Block on Trump's Asylum Ban Upheld by Supreme Court
This week, President Donald Trump announced his nomination of Georgia Supreme Court Justice Britt Grant. If confirmed, Grant will fill the soon to be vacated seat by Justice Julie Carnes, who will be stepping down to senior status this June.
Interestingly, Grant only recently took the bench in Georgia in 2017. From 2015 to 2017, she served as the Solicitor General for the state of Georgia. After earning her J.D. from Stanford, she served as a law clerk to Justice Kavanaugh on the U.S. Court of Appeals for the D.C. Circuit. Notably, Grant also held a few roles during the last Bush administration.
Does Experience on the Bench Matter?
While undoubtedly Grant is more experienced than other nominees, only having a couple years on the bench before being appointed to the federal appellate bench is truly an achievement. However, Grant does come well vetted by Justice Kavanaugh and others.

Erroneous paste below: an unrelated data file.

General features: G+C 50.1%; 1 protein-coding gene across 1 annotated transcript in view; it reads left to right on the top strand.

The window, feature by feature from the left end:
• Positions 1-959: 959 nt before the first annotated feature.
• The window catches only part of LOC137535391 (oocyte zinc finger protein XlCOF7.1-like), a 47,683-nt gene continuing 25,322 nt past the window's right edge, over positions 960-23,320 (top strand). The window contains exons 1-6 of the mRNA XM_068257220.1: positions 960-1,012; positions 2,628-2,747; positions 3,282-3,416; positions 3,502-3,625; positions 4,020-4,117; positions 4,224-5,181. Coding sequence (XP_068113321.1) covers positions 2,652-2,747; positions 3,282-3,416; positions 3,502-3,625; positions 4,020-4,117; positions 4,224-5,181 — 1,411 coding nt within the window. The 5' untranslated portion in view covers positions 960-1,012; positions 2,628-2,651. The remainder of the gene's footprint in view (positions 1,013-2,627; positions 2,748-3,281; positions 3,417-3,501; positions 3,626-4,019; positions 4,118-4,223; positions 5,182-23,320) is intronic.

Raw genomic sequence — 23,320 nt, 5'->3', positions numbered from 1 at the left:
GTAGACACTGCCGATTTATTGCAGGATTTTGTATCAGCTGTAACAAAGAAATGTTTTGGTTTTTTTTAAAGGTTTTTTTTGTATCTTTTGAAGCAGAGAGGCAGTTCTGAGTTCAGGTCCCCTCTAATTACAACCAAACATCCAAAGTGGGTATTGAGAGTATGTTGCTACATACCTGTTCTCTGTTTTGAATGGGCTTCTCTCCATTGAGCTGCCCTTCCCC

Vacancies: Bad for Hotels, Bad for Courts
While President Trump often gets criticized for his lack of political and legal experience, he surely has been filling federal judicial vacancies. Although Justice Carnes had announced her plan to go on senior status just a few weeks ago, the President wasted no time in putting up a nomination.
The nomination of Judge Grant brings the list of Trump's appellate court nominations up to over 25. At this point, Trump has nominated over 100 individuals to seats on the federal bench between the district, appellate, and specialty/administrative courts.